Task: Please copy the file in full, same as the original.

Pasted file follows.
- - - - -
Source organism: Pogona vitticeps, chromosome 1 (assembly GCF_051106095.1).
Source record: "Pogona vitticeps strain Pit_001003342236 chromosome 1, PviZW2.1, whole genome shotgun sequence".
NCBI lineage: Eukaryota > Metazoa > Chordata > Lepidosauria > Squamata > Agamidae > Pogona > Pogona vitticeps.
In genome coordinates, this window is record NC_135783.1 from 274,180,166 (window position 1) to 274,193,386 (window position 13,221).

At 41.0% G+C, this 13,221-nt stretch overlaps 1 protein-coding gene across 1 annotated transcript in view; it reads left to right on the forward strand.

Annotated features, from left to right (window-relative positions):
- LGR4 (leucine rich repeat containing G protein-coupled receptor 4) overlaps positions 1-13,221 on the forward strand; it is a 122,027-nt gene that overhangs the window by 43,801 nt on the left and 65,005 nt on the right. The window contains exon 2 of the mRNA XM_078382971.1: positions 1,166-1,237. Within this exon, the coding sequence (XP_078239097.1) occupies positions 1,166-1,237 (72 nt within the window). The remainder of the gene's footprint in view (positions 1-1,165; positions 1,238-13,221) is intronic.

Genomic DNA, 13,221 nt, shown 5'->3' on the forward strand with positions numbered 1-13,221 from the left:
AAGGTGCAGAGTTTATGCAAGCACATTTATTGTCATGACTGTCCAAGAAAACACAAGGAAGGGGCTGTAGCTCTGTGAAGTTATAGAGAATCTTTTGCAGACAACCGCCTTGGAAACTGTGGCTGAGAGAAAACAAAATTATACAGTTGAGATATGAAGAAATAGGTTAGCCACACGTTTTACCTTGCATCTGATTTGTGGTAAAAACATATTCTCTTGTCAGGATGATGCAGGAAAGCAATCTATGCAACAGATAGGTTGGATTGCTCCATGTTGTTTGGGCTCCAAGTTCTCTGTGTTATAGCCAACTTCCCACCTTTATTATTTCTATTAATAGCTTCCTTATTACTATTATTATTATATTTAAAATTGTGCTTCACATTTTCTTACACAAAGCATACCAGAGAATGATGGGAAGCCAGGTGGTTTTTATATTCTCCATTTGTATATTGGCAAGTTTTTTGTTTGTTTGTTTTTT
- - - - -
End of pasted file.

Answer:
Source organism: Pogona vitticeps, chromosome 1 (assembly GCF_051106095.1).
Source record: "Pogona vitticeps strain Pit_001003342236 chromosome 1, PviZW2.1, whole genome shotgun sequence".
NCBI lineage: Eukaryota > Metazoa > Chordata > Lepidosauria > Squamata > Agamidae > Pogona > Pogona vitticeps.
In genome coordinates, this window is record NC_135783.1 from 274,180,166 (window position 1) to 274,193,386 (window position 13,221).

At 41.0% G+C, this 13,221-nt stretch overlaps 1 protein-coding gene across 1 annotated transcript in view; it reads left to right on the forward strand.

Annotated features, from left to right (window-relative positions):
- LGR4 (leucine rich repeat containing G protein-coupled receptor 4) overlaps positions 1-13,221 on the forward strand; it is a 122,027-nt gene that overhangs the window by 43,801 nt on the left and 65,005 nt on the right. The window contains exon 2 of the mRNA XM_078382971.1: positions 1,166-1,237. Within this exon, the coding sequence (XP_078239097.1) occupies positions 1,166-1,237 (72 nt within the window). The remainder of the gene's footprint in view (positions 1-1,165; positions 1,238-13,221) is intronic.

Genomic DNA, 13,221 nt, shown 5'->3' on the forward strand with positions numbered 1-13,221 from the left:
AAGGTGCAGAGTTTATGCAAGCACATTTATTGTCATGACTGTCCAAGAAAACACAAGGAAGGGGCTGTAGCTCTGTGAAGTTATAGAGAATCTTTTGCAGACAACCGCCTTGGAAACTGTGGCTGAGAGAAAACAAAATTATACAGTTGAGATATGAAGAAATAGGTTAGCCACACGTTTTACCTTGCATCTGATTTGTGGTAAAAACATATTCTCTTGTCAGGATGATGCAGGAAAGCAATCTATGCAACAGATAGGTTGGATTGCTCCATGTTGTTTGGGCTCCAAGTTCTCTGTGTTATAGCCAACTTCCCACCTTTATTATTTCTATTAATAGCTTCCTTATTACTATTATTATTATATTTAAAATTGTGCTTCACATTTTCTTACACAAAGCATACCAGAGAATGATGGGAAGCCAGGTGGTTTTTATATTCTCCATTTGTATATTGGCAAGTTTTTTGTTTGTTTGTTTTTT